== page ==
Suggested service order for a time of prayer
This service order includes songs from a Latino-american songwriter in Spanish and English. Every month music from different church backgrounds will be proposed for listening and/or singing. Feel free to adapt the music according to your local situation, as well as the arrangement of the prayer space.
Whoever dwells in the shelter of the Most High
will rest in the shadow of the Almighty.
I will say of the Lord, “The Lord is my refuge and my fortress,
my God, in whom I trust.”
Surely God will save you
from the fowler’s snare
and from the deadly pestilence.
God will cover you with his feathers,
and under God’s wings you will find refuge;
God’s faithfulness will be your shield and rampart.
You will not fear the terror of night,
nor the arrow that flies by day,
nor the pestilence that stalks in the darkness,
nor the plague that destroys at midday.
A thousand may fall at your side,
ten thousand at your right hand,
but it will not come near you.
You will only observe with your eyes
and see the punishment of the wicked.
If you say, “The Lord is my refuge,”
and you make the Most High your dwelling,
no harm will overtake you,
no disaster will come near your tent.
For God will command angels concerning you
to guard you in all your ways;
they will lift you up in their hands,
so that you will not strike your foot against a stone.
You will tread on the lion and the cobra;
you will trample the great lion and the serpent.
“Because they love me,” says the Lord, “I will rescue them;
I will protect them, for they acknowledge my name.
They will call on me, and I will answer them;
I will be with them in trouble,
I will deliver them and honor them.
With long life I will satisfy them
and show them my salvation.”
By day the Lord went ahead of them in a pillar of cloud to guide them on their way and by night in a pillar of fire to give them light, so that they could travel by day or night. Neither the pillar of cloud by day nor the pillar of fire by night left its place in front of the people. (Exodus 13:21-22)
God goes before me in my deserts
The Exodus of the Hebrews is a fundamental event in Biblical history, and marks the birth of the people of Israel: it was during the walk in the desert that God made Godself known to God’s people. This episode recounts the liberation of a people who were victims of oppression and slavery, and it comes up again and again as a refrain recalling God’s action in favour of God’s people: “With a strong hand the Lord brought us out of Egypt, out of the house of bondage”. The Exodus narrative thus appears as the proclamation of good news, that of God’s free salvation for the people, and the promise of a new land. The God of the Exodus is the one who saves and liberates.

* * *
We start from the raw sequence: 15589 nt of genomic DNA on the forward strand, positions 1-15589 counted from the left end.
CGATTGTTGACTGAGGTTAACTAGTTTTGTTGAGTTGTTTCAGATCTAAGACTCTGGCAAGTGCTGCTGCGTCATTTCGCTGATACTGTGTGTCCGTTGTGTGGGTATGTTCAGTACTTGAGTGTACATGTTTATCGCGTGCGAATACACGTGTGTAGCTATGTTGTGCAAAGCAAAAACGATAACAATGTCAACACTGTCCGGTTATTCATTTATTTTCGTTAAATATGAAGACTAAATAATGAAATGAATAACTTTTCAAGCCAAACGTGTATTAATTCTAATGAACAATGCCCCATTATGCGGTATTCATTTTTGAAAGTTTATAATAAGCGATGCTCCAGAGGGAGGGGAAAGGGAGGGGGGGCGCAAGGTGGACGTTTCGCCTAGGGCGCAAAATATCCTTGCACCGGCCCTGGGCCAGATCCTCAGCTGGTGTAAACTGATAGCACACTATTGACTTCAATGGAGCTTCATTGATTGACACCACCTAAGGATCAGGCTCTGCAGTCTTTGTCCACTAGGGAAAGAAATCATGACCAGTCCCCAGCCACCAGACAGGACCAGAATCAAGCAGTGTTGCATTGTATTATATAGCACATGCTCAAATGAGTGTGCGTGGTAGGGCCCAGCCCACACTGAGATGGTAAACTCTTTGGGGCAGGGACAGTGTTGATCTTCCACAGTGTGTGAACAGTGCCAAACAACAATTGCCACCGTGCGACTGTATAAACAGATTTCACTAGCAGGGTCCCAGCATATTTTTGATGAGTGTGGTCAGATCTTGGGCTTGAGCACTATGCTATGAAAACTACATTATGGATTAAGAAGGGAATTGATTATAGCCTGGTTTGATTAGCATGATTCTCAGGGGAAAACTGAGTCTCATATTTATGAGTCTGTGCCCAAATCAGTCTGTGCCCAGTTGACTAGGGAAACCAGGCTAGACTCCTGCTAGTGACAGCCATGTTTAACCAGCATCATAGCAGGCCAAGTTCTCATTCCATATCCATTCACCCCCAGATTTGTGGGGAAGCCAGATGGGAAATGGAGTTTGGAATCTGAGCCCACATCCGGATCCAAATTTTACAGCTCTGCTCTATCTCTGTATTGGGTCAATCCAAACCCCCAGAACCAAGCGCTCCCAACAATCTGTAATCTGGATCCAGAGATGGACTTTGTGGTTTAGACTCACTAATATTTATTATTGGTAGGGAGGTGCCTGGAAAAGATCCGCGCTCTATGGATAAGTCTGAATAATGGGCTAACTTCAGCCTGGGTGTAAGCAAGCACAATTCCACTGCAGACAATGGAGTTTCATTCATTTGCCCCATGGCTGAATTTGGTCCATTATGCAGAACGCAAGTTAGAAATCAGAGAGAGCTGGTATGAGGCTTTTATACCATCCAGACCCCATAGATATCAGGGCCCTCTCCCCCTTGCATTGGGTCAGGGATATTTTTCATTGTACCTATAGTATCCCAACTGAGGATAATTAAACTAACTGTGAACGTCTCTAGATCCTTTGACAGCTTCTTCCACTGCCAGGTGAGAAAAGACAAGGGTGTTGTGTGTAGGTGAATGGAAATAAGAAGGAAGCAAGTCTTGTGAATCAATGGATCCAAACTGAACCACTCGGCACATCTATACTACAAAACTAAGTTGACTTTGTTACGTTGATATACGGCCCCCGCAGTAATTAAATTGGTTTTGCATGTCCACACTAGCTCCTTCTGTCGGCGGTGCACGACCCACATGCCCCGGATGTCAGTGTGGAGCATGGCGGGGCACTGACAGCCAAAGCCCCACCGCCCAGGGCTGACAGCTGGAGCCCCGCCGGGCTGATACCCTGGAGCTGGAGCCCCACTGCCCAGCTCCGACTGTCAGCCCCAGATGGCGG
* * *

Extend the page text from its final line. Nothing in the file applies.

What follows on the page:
The Exodus is also a place of impressive divine manifestations. In today’s mediation, it is in the form of a pillar of cloud and a pillar of fire that God’s presence is physically manifested: God’s presence goes before me in my deserts in the cloud by day, and God’s presence in the fire by night. While the pillar of cloud in the journey through the desert can be linked to the pillar of cloud in the Tent of Meeting, here it has more the role of a divine guide for God’s people. By day and by night, the Lord accompanies and precedes the Hebrews.
This text reminds us that God was present at every important stage of the exit from Egypt, and that
without these physical manifestations the people would have been lost in the desert forever. Moreover,
the cloud came between the fleeing people and the Egyptian army to allow a passage through the Sea of
Reeds: in addition to the function of guidance, there is also that of protection.